Khuxxman broke through with the hit song Ma-Africa whose theme was African unity back in the ’90s etching his name in national musical posterity in the process.

Seemingly inspired by the disco beat of South Africa’s Dan Tshanda, Khuxxman has moonlighted with a groove that is a cross between disco, mbaqanga, kwaito, reggae and house music.

In recent times he has unleashed hit single Vumelani Isangoma which tore up the dance floors emalokitshini and snagged him the Zima award.

National Arts Merits Awards and 2014 poster boy Jah Prayzah!

MaMthombeni from the National Arts Council sent me a press release about the upcoming National Arts Merit Awards in February whose excerpt I include here:

“Moreover, the intention also is to empower the artistes as individuals and as artistes to take pride in their assorted works that not only reflect on their power in creativity, but also reward artistes that have helped shape and define Zimbabweans and give them a collective identity through artworks that are proudly made in Zimbabwe . . . The major aim of the awards is to stimulate artistic creativity and originality.” Really?

Fix the mess
Some stories just won’t go away. The Jah Prayzah one is a case in point. Stealing the Ghanaian singer Samini’s song of the same name, our local upstart recorded a video for the plagiarised song which he called Mwanasikana for which he won best video at the 2014 National Arts Merit Awards (Nama). The award, of course went to the video producer.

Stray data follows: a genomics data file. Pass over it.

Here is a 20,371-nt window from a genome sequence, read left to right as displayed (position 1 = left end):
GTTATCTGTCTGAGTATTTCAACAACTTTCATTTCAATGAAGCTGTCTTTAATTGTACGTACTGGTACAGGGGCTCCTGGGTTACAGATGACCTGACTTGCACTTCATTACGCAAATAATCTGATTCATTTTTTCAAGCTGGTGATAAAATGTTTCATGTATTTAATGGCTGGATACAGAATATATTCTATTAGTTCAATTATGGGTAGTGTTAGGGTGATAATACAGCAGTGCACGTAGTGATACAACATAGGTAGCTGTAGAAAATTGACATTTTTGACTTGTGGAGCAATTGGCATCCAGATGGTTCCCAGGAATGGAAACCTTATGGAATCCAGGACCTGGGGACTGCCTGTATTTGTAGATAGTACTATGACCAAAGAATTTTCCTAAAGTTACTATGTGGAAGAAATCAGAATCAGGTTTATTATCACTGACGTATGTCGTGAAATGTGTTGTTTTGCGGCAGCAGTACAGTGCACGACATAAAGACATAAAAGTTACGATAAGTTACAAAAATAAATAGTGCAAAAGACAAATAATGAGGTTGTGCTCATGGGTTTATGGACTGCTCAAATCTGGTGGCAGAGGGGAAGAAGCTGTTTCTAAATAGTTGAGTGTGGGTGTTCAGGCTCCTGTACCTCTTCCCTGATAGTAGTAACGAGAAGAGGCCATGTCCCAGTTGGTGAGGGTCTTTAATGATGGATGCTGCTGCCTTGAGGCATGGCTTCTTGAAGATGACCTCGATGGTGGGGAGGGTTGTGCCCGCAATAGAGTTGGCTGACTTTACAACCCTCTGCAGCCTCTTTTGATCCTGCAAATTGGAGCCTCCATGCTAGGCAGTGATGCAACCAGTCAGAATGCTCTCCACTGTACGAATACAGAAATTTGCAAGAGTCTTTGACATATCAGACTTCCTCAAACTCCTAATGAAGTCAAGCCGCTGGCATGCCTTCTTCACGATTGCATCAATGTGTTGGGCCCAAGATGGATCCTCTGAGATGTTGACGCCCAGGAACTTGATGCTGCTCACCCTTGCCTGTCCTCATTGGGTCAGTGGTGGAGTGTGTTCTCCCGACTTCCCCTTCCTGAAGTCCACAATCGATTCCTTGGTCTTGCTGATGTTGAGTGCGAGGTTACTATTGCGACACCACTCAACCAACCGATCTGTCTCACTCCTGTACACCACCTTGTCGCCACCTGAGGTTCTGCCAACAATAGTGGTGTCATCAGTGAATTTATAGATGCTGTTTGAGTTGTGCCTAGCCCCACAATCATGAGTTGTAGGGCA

Now the problem is that the National Arts Council was rewarding the creativity exhibited in the video inspired by a stolen song.

We just can’t get over it, especially with the Nama round the corner.

What legitimacy remains with these awards? What message is sent to creators of original works when the mother body pussy foots on a matter of principle? It is mind boggling stuff; a circus proper.

Why should the nation support these awards when organisers refuse to plausibly account for their decisions? Last year we queried organisers about the Nama judging panel and selection criteria.

They gave Olivia Charamba an award for best female artiste of 2013. She had not produced any music in the year under review.

Edith weUtonga and Selma Mtukudzi were justifiably left chagrined by the whole affair. Come on now, Zimbabwe expects better from the Nama organising team. Consult stakeholders and avoid bungling.

Naija music shines

In 2014, D’Banj, an authentic African musician on a global platform strutted the stage at the World Music Awards. After a warmly received performance as a representative from Africa, he scooped the best selling African artiste award.

It was Nigeria’s proud moment. For all the notoriety surrounding them and the aspersions cast on them, we have yet to read about a Naija brother stealing someone else’s material.

The joke is on us Zimbos. More specifically the joke is on the National Arts Council for lacking the stomach for remedial action.

How do we grow this so-called pride in Zimbabwe when you cannot chastise those who dare make mockery of your sterling efforts at rewarding original Zimbabwean talent?

Parting shot
As for Rozalla (Zimbabwe’s biggest music export), though inspired by Whitney Houston, she never stole a Whitney song and pass it off as her own. Take note Jah Prayzah and all the other groupies of fame.

Thirty-four years down the line is too late to be on a learning curve when it comes to these awards.  We either do right or we don’t do at all. By the way, the media is hardly someone’s errand boy or praise poet.